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Dishing With John

John Lurie's show of paintings at Fredericks & Freiser Gallery occasioned the following interview in New York Press, which reveals him to be a low key, dryly caustic, self deprecating satirist, a mordantly droll observer of foibles and egos, the same fierce yet gentle iconoclast we have known and admired since the 1970s. Interspersed with the interview are images from his current show taken from the gallery website, and of course their very determinative titles.


Bullet Soaked in Piss

Andrew Castrucci is laying out artworks and artifacts at the Bullet Space. Bullet Space is an art gallery in a squat. The place recently exhibited decades' worth of work by the tin can cutting recycling artist Rolando Polliti. His constructions ornament the fence of the Plaza Cultural garden on 9th Street and Avenue C, original site of the CHARAS agitations of the 1970s.

This assemblage of artworks collected by Andrew over the years reveals something about this period of Lower East Side history, and the people who squatted these buildings. The context of the early works of the ‘80s and ‘90s is the squatter struggle.


Artists Exhibiting in Vacant Commercial Spaces, New York 2009


Matthew Lusk's Untitled Hobo at the NADA County Affair
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I read an article in the NY Times on Monday, October 12, 2009, entitled "Luring Artists to Lend Life to Empty Storefronts". At the time, I thought it might inspire an interesting posting, especially considering an opening I had recently attended way downtown (south of Trinity Church) which the article failed to mention. Organized by Ellen Scott's Smart Spaces, which "presents contemporary art in the windows of vacant storefronts", the exhibition Regeneration opened October 7th at 88 Greenwich Street and featured window installations by Kim Krans, Hilary Harnischfeger, and Cordy Ryman.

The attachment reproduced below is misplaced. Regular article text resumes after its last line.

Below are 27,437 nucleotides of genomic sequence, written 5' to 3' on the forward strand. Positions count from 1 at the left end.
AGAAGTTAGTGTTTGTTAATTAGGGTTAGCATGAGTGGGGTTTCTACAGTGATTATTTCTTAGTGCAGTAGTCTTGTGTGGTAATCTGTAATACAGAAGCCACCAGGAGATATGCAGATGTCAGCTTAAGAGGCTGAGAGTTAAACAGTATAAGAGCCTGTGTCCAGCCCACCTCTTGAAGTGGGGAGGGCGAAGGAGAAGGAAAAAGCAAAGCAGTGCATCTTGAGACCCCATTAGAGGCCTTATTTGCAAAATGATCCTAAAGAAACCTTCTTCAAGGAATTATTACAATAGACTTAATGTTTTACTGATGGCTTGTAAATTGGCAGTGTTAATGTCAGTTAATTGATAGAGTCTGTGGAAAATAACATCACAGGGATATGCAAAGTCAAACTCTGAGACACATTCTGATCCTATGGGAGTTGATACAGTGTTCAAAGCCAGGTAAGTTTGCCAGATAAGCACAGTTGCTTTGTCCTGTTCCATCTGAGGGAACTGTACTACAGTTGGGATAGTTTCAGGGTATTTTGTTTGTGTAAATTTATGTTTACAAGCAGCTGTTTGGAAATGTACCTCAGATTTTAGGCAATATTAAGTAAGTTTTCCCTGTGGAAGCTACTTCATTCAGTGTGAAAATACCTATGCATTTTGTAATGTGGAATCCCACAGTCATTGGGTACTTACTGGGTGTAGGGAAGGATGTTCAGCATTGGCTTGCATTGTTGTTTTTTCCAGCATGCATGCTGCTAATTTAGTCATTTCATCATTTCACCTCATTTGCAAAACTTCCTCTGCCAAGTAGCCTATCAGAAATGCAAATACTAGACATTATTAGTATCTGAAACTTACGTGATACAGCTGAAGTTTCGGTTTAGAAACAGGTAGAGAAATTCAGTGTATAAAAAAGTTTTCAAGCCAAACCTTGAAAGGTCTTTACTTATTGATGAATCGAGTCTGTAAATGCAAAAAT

But somehow I lost the impetus for this posting until a series of Facebook "friends" redirected my attention to the NY Times article, the thesis of which is that

as the recession drags on and storefronts across New York remain empty, commercial landlords are turning to an unlikely new class of tenants: artists... On terms that are cut-rate and usually temporary — a few weeks or months — the artist gets a gallery or studio, and the landlord gets a vibrant attraction that may deter crime and draw the next wave of paying tenants.


Art Review Power 100 for 2009: Year of the Curator

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Art Review magazine unveiled their Power 100 list at the Frieze Art Fair in London. Damien Hirst, voted number one last year and the cover boy of Art Review's October 2009 issue, plummeted this year to number 48, indicating a possible reaction to the star artist syndrome occasioned by current economic worries. Although artists such as Bruce Nauman (number 10), Jeff Koons (13), Fischli & Weiss (19) and Mike Kelley (20) are highly placed.

Bruce Nauman

In addition to the expected mega dealers and mega collectors, a number of curators have garnered top power spots, led by omnipresent curator, panelist and art world organizer Hans Ulrich Obrist, the Swiss-born critic and co-director of Exhibitions at the Serpentine Gallery. He is this year's numero uno.

Hans Ulrich Obrist

Glenn Lowry, director of MoMA, took second place; he did not even appear in last year's list. Sir Nicholas Serota, director of the Tate, came in third.


The Spirit of Nihilism by Alexander R. Galloway

Mehdi Belhaj Kacem
L'esprit du nihilisme: Une ontologique de l'Histoire
Paris: Fayard, 2009

The story is often told of Marx that he was the product of a specific
tripartite European formation: British political economy, German